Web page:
The post conduct of the mother-in-law revealed from the testimony

of PW-5 and 6, who found mother-in-law crying taking the dead body of

deceased victim, according to appellant, would not necessarily leave

materials against her for commission of a homicidal death, though it

might be suggestive of suicidal death.

The father-in-law of deceased (Hasaruddin Miah @ Mia @

Hachheruddin Mia) having already suffered death during the pendency

of this case, the instant appeal be taken to have dropped against him.

The person committing homicidal death would ordinarily leave the

place of occurrence anticipating the consequence. When mother-inlaw/

accused was found to remain present in her own house, even after

the crime was over, and seen crying taking the dead body of her

daughter-in-law, such post conduct of accused/mother-in-law is a strong

fact requiring due consideration, as focused by the learned advocate for

the appellant.

29

As has already discussed that the unnatural homicidal death of

deceased was held in her dwelling room of her in-law’s house, ordinarily

shared by the deceased and her husband together after they got

themselves married, and the cause of such death being pre-eminently

and exceptionally within the knowledge of her accused husband, which

remained un-explained by accused husband himself, recording an order

of conviction under Section 302/34 I.P.C. as against appellant motherin-

law even after taking note of such facts, referred above, would be

without any reasons and not justified accordingly.

The commission of cruelty upon the deceased though proved

against the mother-in-law under Section 498A read with Section 34

I.P.C., but she should not have been held convicted for causing

homicidal death of deceased victim under the behest of Section 302/34

I.P.C. on the simple ground that death of the victim was held in her

matrimonial home.

The essence of Section 34 being conscious meeting of minds of

persons participating in the criminal action, there is hardly any scope of

drawing application of Section 34 against the appellant mother-in-law for

causing homicidal death of victim, which was admittedly held in a room

occupied by deceased herself and accused husband ordinarily together.

For the discussions made hereinabove, we had no occasion to look

the prosecution case with doubt, disbelieving the version of homicidal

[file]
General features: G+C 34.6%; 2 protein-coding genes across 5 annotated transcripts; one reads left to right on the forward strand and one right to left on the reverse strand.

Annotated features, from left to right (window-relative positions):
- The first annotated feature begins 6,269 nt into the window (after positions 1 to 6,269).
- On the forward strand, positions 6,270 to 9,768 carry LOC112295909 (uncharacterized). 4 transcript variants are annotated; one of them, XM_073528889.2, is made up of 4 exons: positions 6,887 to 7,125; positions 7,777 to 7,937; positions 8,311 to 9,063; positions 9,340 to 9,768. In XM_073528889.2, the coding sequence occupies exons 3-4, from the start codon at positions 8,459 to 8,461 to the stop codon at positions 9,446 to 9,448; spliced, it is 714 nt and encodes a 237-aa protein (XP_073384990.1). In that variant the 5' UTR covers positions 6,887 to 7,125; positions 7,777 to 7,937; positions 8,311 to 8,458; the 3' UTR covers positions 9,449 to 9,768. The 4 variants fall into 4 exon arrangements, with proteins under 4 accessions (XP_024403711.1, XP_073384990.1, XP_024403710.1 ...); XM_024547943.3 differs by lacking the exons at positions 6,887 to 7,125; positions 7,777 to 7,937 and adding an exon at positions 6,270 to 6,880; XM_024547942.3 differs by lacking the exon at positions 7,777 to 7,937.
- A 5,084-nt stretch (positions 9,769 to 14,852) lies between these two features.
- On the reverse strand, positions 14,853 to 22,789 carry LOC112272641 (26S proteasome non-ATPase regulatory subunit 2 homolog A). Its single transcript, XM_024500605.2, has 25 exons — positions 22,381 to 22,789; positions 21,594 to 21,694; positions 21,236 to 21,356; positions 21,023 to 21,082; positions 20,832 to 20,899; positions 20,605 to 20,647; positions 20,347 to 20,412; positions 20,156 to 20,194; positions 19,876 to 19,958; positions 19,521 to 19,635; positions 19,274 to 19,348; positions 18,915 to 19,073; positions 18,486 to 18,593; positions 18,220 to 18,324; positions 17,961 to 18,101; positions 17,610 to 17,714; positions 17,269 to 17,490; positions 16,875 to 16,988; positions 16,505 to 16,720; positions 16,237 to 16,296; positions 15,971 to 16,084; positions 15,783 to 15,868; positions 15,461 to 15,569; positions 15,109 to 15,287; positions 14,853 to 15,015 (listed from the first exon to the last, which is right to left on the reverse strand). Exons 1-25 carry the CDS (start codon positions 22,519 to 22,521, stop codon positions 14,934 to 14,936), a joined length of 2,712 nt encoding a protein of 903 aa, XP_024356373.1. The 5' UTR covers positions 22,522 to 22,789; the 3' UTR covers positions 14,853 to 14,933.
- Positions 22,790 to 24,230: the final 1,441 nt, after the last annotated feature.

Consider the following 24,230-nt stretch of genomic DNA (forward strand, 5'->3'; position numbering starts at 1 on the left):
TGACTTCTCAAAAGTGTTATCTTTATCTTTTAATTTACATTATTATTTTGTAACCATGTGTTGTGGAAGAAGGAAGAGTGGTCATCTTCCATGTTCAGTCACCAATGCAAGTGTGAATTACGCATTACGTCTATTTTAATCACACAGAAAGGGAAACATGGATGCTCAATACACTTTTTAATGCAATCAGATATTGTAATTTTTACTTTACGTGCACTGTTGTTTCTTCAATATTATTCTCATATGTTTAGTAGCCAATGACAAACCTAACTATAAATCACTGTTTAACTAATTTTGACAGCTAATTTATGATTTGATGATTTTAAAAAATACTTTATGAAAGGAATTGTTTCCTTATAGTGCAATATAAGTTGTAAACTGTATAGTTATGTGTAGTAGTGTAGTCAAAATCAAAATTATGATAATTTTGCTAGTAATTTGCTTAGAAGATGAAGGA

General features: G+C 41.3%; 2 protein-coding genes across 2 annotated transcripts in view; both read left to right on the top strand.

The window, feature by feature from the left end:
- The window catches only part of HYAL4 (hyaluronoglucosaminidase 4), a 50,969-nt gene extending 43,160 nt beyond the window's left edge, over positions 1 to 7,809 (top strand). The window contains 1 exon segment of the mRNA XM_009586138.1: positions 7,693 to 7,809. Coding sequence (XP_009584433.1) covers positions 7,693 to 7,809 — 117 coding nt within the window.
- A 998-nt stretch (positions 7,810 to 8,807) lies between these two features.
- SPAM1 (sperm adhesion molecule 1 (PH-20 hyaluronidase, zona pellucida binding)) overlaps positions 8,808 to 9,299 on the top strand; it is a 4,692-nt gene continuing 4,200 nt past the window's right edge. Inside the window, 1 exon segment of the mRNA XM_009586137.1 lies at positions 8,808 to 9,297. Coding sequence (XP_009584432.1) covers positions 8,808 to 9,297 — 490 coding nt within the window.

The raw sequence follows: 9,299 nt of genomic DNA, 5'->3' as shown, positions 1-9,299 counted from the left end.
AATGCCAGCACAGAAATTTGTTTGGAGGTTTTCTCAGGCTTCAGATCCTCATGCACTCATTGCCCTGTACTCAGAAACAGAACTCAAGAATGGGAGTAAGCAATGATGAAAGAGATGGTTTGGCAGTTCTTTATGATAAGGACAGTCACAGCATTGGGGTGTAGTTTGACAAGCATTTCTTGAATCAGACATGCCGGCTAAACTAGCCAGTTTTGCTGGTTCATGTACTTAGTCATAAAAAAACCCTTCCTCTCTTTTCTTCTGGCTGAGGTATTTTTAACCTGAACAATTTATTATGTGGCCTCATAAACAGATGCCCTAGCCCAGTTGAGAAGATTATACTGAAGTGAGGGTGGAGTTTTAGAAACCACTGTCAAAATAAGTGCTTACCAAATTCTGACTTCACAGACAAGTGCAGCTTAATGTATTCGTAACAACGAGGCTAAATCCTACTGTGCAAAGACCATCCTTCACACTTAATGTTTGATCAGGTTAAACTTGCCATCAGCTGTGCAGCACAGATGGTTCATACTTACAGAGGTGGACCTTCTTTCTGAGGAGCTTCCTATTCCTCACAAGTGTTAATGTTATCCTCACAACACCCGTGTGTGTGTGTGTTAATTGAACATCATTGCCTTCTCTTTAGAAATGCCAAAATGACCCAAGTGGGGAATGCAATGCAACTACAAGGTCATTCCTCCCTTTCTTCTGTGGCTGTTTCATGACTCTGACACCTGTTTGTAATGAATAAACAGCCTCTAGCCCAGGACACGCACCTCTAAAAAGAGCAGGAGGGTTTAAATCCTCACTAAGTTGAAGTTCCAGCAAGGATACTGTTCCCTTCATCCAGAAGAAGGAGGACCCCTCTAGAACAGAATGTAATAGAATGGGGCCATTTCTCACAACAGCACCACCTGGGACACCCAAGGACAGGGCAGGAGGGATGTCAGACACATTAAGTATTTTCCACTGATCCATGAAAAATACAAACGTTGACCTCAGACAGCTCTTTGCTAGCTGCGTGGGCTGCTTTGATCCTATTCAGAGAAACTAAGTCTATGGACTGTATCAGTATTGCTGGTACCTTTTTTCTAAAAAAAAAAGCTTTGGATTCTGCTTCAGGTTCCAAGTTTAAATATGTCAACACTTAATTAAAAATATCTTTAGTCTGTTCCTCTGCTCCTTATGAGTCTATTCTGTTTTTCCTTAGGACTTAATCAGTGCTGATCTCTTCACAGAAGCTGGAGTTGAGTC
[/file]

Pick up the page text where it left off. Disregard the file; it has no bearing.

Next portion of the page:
death of deceased victim opposed to the suicidal death, as attempted to

be set up by appellant. The witnesses examined during trial, except PW-

5, are consistent in their respective version, and they are reliabe also.

The credibility of such witnesses including the Autopsy Surgeon/PW-7

could not be shaken to doubt in cross-examination, favourable to the

purpose of accused appellant.

The conviction reached by the Trial Court under Section 498A/34

I.P.C., as against the accused appellant husband and mother-in-law

appellant would remain undisturbed.

The conviction and sentence as against the accused mother-in-law

needs sufficient modification. Accordingly, we modify the conviction and

sentence of accused mother-in-law under Section 498A/34 I.P.C., and

she deserves to be favoured with an order of acquittal for offence under

Section 302/34 I.P.C.

We, however, do not want to interfere with the conviction and

sentence recorded against the accused husband appellant for sufficiency

of the evidence collected against him. We thus dismiss the appeal, as

against the appellant husband, maintaining his conviction and sentence

under Section 498A/302/34 I.P.C. Both the sentences, as awarded by

Trial Court, to run concurrently.


Accused mother-in-law be set free from correctional authority

forthwith upon completion of sentence awarded against her under

Section 498A/34.

The appeal thus stands disposed of.

Department is directed to send a copy of this judgment along with

Lower Court Record to the concerned Trial Court without causing any

delay through the concerned District Judge.

Department is further directed to send a copy of this judgment to

the concerned correctional home.

Urgent certified copy of this order, if applied for, be given to the

appearing parties as expeditiously as possible upon compliance with the

all necessary formalities.

I agree.

(Sahidullah Munshi, J.) (Subhasis Dasgupta, J.)

Print Page

No comments:

Post a comment